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Research Papers: Design and Analysis

Buckling of High-Strength Steel Cylinders Under Cyclic Bending in the Inelastic Range1

[+] Author and Article Information
George E. Varelis

Department of Mechanical Engineering,
University of Thessaly,
Volos 38334, Greece
e-mail: gevareli@mie.uth.gr

Spyros A. Karamanos

Department of Mechanical Engineering,
University of Thessaly,
Volos 38334, Greece
e-mail: skara@mie.uth.gr

Part of this work has been presented in the ASME PVP 2013 Conference (paper number PVP2013-98159).

2Corresponding author.

Contributed by the Pressure Vessel and Piping Division of ASME for publication in the JOURNAL OF PRESSURE VESSEL TECHNOLOGY. Manuscript received June 29, 2013; final manuscript received November 26, 2013; published online January 30, 2014. Assoc. Editor: Haofeng Chen.

J. Pressure Vessel Technol 136(2), 021207 (Jan 30, 2014) (11 pages) Paper No: PVT-13-1104; doi: 10.1115/1.4026123 History: Received June 29, 2013; Revised November 26, 2013

The present paper examines the structural behavior of elongated steel hollow cylinders, referred to as tubes or pipes, subjected to large cyclic bending, through a rigorous finite element simulation. The bent cylinders exhibit cross-sectional distortion, in the form of ovalization, combined with excessive plastic deformations. Those deformations grow under repeated loading and may lead to structural instability in the form of local buckling (wrinkling) and, eventually, failure of the loaded member. The study focuses on relatively thick-walled seamless cylindrical members made of high-strength steel, which exhibit local buckling in the plastic range of the steel material. The analysis is conducted using advanced nonlinear finite element models capable of describing both geometrical and material nonlinearities. A cyclic plasticity model that adopts the “bounding surface” concept is employed. The material model is calibrated through special-purpose material testing, and implemented within ABAQUS, using a user-subroutine. The finite element model is validated by comparison with two experiments on high-strength steel tubular members. Special emphasis is given on the increase of ovalization and the gradual development of small-amplitude initial wrinkles with repeated loading cycles. A parametric numerical study is conducted, aimed at determining the effects of initial wrinkles on plastic buckling performance.

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References

Figures

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Fig. 1

Experimental set-up for tube bending [26]

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Fig. 2

Cyclic loading material curves for the T590 material and bounding-surface constitutive model predictions under strain-controlled conditions—Δɛ=±0.96‰. (a) model with parameter set M1 (b) model with parameter set M2.

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Fig. 3

Cyclic loading material curves for the T590 material; (a) test results and (b) bounding-surface constitutive model M2 predictions under stress-controlled conditions.

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Fig. 4

Local buckling modes: (a) specimen No. 1 (b) specimen No. 2 [26]

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Fig. 5

Numerical model: (a) general view (b) mesh detail

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Fig. 6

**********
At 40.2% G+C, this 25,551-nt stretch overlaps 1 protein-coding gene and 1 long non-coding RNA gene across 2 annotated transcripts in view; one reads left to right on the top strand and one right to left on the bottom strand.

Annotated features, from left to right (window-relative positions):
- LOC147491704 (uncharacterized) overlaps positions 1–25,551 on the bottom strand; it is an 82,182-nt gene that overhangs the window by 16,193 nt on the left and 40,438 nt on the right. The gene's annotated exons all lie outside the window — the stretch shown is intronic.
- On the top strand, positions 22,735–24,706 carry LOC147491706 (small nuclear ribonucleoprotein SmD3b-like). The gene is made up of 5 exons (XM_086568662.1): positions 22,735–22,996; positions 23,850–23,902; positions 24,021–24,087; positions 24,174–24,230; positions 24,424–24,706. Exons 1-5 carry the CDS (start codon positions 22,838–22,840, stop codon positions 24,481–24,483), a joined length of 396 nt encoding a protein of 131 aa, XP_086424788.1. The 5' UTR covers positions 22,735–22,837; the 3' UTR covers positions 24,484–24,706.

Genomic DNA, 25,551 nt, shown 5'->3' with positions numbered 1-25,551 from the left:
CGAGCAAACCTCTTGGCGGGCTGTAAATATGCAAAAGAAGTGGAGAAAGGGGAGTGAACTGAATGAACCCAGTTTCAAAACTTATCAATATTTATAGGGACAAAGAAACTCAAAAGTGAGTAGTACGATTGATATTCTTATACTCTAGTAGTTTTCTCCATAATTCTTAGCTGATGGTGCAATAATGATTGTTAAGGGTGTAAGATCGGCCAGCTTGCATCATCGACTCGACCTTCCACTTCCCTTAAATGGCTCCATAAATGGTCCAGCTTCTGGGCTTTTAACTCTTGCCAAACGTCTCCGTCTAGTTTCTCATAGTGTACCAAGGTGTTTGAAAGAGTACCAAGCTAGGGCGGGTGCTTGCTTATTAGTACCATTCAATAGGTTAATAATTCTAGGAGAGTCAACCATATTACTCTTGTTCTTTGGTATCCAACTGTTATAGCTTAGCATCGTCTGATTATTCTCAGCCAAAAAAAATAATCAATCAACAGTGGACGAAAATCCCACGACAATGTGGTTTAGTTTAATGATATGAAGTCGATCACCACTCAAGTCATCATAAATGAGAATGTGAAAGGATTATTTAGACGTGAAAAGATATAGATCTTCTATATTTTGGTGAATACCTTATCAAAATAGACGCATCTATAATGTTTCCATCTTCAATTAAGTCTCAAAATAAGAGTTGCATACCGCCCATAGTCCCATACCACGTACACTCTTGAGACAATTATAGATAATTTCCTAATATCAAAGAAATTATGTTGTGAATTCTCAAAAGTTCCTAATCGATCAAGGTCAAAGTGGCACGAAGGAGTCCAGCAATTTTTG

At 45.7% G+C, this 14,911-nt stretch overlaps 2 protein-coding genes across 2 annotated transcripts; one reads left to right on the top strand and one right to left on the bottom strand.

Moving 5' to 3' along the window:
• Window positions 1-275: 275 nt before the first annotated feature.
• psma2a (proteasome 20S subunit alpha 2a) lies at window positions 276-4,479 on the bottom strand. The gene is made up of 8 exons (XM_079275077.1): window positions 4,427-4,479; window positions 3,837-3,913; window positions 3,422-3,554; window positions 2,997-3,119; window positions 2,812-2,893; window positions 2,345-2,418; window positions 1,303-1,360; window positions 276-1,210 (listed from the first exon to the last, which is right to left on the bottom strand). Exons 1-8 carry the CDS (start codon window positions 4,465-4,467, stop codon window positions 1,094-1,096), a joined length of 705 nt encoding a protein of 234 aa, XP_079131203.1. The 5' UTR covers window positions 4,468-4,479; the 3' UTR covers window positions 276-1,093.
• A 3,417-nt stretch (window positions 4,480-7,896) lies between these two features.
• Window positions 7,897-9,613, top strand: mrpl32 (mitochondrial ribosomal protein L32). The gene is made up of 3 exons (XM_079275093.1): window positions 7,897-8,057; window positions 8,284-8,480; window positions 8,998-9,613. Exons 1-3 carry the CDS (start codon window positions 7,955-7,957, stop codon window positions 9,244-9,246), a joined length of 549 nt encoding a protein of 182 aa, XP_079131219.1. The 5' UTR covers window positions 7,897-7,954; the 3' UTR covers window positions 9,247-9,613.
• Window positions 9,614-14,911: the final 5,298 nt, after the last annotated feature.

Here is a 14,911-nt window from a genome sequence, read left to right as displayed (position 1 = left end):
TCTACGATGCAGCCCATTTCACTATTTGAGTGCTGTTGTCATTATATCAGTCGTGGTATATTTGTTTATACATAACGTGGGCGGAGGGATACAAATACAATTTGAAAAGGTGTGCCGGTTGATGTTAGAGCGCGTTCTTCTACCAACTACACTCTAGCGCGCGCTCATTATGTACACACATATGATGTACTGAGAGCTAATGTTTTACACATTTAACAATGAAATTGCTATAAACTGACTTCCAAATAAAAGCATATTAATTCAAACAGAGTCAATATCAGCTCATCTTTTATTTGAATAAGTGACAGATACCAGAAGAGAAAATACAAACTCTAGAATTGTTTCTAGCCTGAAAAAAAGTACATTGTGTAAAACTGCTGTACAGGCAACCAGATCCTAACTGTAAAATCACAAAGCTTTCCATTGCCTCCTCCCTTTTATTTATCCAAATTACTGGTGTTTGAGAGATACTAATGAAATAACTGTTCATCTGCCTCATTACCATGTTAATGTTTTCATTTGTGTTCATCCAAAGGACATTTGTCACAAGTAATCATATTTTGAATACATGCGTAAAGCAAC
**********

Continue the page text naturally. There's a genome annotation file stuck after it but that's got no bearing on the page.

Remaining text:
Wrinkling imperfections (amplified)

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Fig. 7

Schematic representation of the Tseng-Lee model and definition of “congruent” point

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Fig. 8

Experimental results and numerical predictions for the moment-rotation loops for (a) Test 1 and (b) Test 2

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Fig. 9

Monotonic bending behavior, test No.2 geometry: (a) Moment–rotation curves, (b) Ovalization–rotation curves.

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Fig. 10

Effect of the initial wrinkling amplitude on (a) on the maximum moment and (b) the critical rotation ϕb for monotonic loading

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Fig. 11

Evolution of wrinkle height, Δϕ=±2.5ϕy, D=324.75 mm, t=10.88, fy=735 MPa

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Fig. 12

Evolution of the central and the secondary wrinkles under cyclic loading; initial wrinkling imperfection 0.8%, Δϕ=±2.5ϕy, D=324.75 mm, t=10.88, fy=735 MPa

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Fig. 13

Evolution of longitudinal tensile strains at the central buckle—inner pipe side, initial wrinkling imperfection 0.8%, Δϕ=±2.5ϕy, D=324.75 mm, t=10.88, fy=735 MPa

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Fig. 14

Local buckling of cyclically bent cylinder; 1% wrinkling imperfection

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Fig. 15

Initial imperfection effects on the number of cycles to buckling, D=324.75 mm, t=10.88, fy=735 MPa

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Fig. 16

Local buckling—FE results—0.1% initial wrinkle amplitude: Distribution of plastic deformation (a) M1 set (b) M2 set

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Fig. 17

Evolution of cross-sectional ovalization for symmetric cyclic bending; initial wrinkling imperfection 1%

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Fig. 18

Wrinkling imperfection effects on the buckling life for symmetric and nonsymmetric loading.

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Fig. 19

Evolution of cross-sectional ovalization for nonsymmetric cyclic bending; initial imperfection 1%

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